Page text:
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From: Stefan Seefeld (seefeld_at_[hidden])
Date: 2003-06-26 07:55:24

Hamish Mackenzie wrote:
> On Wed, 2003-06-25 at 20:45, Stefan Seefeld wrote:
>>>Why should the node-wrappers keep the document alive?
>>for consistency, and convenience. In the same way you can get down from
>>the document to the individual nodes you can get up: node.parent() and
>>node.document() provide the means to walk up towards the document root.
> And yet it does not keep it's parent() alive. How is that consistent?
> In what way would you be unable to walk toward the document if it was
> not add reffed?

dom::node_ptr root;
   dom::document_ptr = document("foo.xml");
   root = document.root_node();

at this point document would go out of scope and so the tree would
be destructed, making root invalid. With root holding a reference
to the document it is not, and the following will work:

dom::document_ptr document = root.document();
// continue here...


> With the implicit add ref it is hard to tell what the intent of the code
> is. Your example illustrates this problem well, but consider this
> simpler version....

yes, letting the user explicitely manage the document would be the alternative.
I'm not sure that nodes referencing their document is less clear, though.

> {
> xml::document_ptr doc( "config.xml" );
> some_function( doc->root_node() );
> }
> I cannot tell what the writer intended the scope of doc to be without
> examining some_function and understanding what it does. It might add
> ref the document it might not.

What about the relationship between the document and dom::document_ptr ?
So even if 'doc' (a document pointer) is limitted, the callee could
set its own member

some_function(dom::node_ptr node)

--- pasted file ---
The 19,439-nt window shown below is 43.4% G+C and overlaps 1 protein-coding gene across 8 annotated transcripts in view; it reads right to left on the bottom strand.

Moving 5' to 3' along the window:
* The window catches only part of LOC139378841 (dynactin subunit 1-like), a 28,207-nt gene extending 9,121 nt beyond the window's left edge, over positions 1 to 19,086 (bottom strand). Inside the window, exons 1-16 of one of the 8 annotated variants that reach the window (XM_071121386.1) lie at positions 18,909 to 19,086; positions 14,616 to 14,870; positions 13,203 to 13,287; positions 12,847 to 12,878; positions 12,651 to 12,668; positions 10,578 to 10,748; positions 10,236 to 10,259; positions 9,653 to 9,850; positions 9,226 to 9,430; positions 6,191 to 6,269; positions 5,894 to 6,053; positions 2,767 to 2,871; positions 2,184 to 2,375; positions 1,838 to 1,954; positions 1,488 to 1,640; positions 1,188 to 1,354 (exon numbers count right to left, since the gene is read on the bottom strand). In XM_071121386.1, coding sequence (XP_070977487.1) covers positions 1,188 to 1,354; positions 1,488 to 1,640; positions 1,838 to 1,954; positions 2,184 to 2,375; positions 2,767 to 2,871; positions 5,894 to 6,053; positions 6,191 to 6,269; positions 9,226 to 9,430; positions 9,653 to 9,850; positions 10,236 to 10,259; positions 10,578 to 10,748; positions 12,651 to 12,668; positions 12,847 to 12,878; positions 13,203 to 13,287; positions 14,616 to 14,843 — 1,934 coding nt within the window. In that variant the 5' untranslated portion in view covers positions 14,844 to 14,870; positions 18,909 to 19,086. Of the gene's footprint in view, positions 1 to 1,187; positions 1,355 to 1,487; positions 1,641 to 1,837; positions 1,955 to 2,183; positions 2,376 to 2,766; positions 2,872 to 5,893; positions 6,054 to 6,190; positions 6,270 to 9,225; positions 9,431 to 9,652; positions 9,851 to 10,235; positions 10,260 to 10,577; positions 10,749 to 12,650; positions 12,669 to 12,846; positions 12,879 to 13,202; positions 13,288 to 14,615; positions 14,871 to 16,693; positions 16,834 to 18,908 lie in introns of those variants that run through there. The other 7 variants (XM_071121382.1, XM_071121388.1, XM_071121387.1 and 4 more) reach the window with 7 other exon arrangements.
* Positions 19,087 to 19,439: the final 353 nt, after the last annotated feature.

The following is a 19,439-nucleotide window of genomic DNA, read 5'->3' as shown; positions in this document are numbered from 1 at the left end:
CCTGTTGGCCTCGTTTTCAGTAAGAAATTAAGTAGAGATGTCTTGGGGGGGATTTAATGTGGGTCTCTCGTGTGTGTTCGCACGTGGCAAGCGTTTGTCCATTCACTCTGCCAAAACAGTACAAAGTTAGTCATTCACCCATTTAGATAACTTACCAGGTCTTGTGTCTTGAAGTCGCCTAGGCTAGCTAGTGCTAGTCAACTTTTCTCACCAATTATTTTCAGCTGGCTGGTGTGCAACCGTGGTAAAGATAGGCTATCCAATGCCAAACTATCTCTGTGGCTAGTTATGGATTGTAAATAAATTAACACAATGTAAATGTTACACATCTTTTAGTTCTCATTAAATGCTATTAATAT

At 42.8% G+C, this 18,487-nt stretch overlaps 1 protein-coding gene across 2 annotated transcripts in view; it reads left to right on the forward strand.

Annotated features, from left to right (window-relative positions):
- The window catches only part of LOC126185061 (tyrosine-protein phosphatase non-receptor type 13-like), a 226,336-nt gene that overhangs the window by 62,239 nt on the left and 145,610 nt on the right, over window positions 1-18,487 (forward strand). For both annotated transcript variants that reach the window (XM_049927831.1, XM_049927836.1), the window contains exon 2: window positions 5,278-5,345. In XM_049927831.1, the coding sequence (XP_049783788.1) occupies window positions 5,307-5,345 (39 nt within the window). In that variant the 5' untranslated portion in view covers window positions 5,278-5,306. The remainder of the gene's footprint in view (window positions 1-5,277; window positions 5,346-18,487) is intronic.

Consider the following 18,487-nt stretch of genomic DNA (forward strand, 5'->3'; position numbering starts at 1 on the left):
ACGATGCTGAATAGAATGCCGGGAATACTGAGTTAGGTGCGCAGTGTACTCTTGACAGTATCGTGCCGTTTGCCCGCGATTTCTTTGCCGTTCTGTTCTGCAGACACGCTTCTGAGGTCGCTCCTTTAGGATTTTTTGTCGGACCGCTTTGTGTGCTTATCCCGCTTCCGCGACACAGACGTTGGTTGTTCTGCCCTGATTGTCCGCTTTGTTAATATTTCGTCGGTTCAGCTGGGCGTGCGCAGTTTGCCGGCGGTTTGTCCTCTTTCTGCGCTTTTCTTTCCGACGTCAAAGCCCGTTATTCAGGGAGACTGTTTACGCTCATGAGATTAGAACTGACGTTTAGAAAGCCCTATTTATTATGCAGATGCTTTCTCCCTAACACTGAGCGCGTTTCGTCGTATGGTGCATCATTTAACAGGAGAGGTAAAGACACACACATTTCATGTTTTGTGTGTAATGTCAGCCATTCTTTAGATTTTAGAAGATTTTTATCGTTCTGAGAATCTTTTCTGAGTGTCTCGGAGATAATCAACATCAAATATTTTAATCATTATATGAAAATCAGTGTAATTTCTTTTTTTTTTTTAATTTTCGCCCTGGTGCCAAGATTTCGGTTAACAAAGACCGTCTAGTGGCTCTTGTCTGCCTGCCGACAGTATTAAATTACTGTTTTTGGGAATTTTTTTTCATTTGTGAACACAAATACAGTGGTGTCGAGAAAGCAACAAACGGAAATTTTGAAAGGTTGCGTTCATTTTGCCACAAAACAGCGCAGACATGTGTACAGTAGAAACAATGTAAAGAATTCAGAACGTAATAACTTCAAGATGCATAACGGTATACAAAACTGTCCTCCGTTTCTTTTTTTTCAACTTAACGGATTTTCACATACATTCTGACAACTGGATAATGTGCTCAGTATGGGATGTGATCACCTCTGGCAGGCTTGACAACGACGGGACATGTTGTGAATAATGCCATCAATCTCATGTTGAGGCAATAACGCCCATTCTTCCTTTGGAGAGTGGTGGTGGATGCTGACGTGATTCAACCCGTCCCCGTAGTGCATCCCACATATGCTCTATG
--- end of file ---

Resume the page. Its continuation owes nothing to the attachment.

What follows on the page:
my_doc = node->document()

and just by looking at the API it is not clear that the 'doc'
variable above is really the master document pointer. Being
able to write things like

dom::document_ptr doc("config.xml");
dom::document_ptr doc2(doc);

somehow suggests that either the document is not managed by
dom::document_ptr at all, or by all of them (and thus by
extension by dom::node_ptr)


>>>Here is the analogy I think works best...
>>>container --> document
>>>container::value_type --> node
>>>container::iterator --> node_iterator
>>>container::pointer_type --> node_pointer
>>>container::reference_type --> node_reference
>>hmm, that makes it look simpler than it actually is: is there really
>>a single 'value_type' ?
> True you need attribute_, element_ etc. variations which you already
> have.
> value_types could exist but it would require a deep copy to be
> consistent. If you do want to define it then I suggest

you mean if I do *not* want to define it ?

> typedef void value_type;

> Your iterator types look good. Why is there an extra level of
> indirection in basic_element_const_iterator?

the const iterator is non-functional right now. I'v been wondering
how to provide one. It seems I would need to define a 'const_node_ptr'
set of classes.


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